Cutting hospital patients 'will not cut costs'
The £3.8bn Better Care Fund, due to be launched in 2015, is the latest government proposal to save money and make the health and social care sectors work better together in England.
But in this week's Scrubbing Up, Nigel Edwards, chief executive of the Nuffield Trust think tank, says it's a risky plan, with little chance of delivering big savings - and more emphasis is needed on cutting the length of hospital stays:
Moving around pots of money to reshape health services is a tool beloved of policy-makers across the globe.
The government's Better Care Fund - a plan to take a large slice of the NHS budget and pool it with local government funds - is the latest and most ambitious attempt to do this in England.
But it's a risky plan and is based on very optimistic assumptions about the savings it will yield in the short to medium term.
The theory is sound: people have both health and social care needs.
All too often, health services are used when they needn't be. People are admitted to hospital, nursing homes or residential care when they might have been better-off at home.
But the practical application is the issue.
The plan is built around reducing the numbers of patients admitted to hospital. And doing this at speed.
On one level this looks attractive. There are around 15% of admissions where better primary care services, such as GPs and community nursing, have the potential to prevent the admission.
There are even more cases where alternatives to hospital can be used instead of an admission.
But attempts to prevent admissions have not been very successful.
It's hard work, the interventions are complex and they need to take effect rapidly.
Only in some cases is social care the answer and where it is available, it may have difficulty responding to new cases in time.
Even where admissions can be prevented it cannot be assumed that this saves money or that any money saved can be easily re-used for other things.
About a third of people admitted for non-surgical emergency procedures stay less than one day and another one in five people may be sent home within two days.
The costs of assessing, diagnosing and treating these patients may not change that much if their admission is prevented.
Making the decision not to admit patients may still require significant resources, expert opinion, specialist labs and imaging.
Making these decisions in the community may be more expensive because the expensive infrastructure to support this will be less intensively used.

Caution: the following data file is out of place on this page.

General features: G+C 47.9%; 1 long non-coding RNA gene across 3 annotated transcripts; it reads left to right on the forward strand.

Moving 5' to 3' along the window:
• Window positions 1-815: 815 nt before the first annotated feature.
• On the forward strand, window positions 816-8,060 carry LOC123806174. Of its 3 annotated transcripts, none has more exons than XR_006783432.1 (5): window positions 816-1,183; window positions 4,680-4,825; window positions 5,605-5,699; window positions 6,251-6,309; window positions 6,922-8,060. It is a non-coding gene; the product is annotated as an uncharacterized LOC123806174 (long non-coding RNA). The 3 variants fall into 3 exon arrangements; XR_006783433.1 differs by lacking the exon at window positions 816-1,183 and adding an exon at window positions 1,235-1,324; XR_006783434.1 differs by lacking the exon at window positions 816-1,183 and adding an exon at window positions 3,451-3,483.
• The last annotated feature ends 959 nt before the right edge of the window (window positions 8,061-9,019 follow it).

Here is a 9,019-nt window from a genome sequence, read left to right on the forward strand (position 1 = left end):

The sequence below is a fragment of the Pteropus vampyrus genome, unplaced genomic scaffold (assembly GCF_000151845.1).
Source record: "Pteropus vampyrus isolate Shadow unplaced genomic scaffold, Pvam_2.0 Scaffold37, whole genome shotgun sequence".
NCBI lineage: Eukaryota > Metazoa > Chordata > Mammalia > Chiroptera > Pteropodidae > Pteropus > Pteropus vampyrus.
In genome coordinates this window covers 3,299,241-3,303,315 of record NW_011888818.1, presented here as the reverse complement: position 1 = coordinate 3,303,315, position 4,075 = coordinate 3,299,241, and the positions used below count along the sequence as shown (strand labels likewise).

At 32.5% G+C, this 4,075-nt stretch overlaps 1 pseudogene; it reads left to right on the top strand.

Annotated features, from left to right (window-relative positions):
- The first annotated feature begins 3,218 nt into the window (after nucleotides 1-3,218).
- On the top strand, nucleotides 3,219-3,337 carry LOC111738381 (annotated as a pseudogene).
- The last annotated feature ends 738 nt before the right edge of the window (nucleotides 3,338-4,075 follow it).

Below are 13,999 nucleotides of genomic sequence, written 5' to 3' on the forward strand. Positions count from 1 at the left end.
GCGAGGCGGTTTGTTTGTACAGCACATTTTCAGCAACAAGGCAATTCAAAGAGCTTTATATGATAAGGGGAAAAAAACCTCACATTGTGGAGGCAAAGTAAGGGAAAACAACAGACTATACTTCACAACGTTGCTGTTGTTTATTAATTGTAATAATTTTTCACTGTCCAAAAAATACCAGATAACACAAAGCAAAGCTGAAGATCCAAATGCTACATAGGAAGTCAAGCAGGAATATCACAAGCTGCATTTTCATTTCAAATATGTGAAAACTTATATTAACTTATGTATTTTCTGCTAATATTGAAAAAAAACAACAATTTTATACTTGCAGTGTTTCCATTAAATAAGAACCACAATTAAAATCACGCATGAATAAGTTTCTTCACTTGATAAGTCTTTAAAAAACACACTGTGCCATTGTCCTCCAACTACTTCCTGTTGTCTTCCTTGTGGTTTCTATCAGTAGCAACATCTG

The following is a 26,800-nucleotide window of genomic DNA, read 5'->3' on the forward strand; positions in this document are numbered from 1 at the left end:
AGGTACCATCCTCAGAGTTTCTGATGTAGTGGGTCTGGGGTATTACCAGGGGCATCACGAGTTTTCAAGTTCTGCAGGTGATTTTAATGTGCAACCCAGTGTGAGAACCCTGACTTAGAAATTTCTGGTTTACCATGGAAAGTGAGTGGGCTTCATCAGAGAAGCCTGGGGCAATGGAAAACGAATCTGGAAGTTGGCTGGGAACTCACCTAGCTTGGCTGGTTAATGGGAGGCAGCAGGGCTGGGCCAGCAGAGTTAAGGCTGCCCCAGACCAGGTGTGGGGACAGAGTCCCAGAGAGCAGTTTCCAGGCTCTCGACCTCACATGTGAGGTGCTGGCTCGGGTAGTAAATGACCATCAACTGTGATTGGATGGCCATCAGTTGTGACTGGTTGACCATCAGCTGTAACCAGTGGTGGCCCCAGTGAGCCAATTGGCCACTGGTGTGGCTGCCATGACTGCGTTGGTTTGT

What's more, the cost of alternative care needs to be very much cheaper if there are any savings to be made. But this is not the case.
Costs do not fall very much if 15% of the activity is removed - around 80% of hospital costs remain unchanged with relatively small changes in activity as most of these costs are tied up in staffing and infrastructure.
Care at home is often better, it's preferred by patients and it prevents the risk that they become institutionalised.
But the direct costs of care may be similar to or greater than those of the hospital.
Paradoxically, a focus on preventing admission to reduce costs runs a significant risk of increasing them, at least in the short to medium term.
The type of intensive support that is provided to patients seems to find new problems that may need treatment.
This may prevent further problems later but some of these might well have resolved themselves without help from the NHS.
Moreover, while reducing hospital admissions is in itself a good objective, it may not greatly reduce the pressure on hospital beds.
Most beds are occupied by a relatively small numbers of patients who stay a long time. In fact, in medical wards 10% of the patients that stay over seven days account for nearly 71% of the beds.
More can be done quickly by reducing patients' length of stay.
A large proportion of patients could be more effectively cared for elsewhere.
This will require better social care, community services and new types of care.
Reducing the time patients stay in hospital is not easy either.
However, it can be done more quickly and effectively than reducing admissions.
Realistically it has to be done, because without this the NHS will need nearly 15,000 more beds over the next seven years.
And that really is impossible.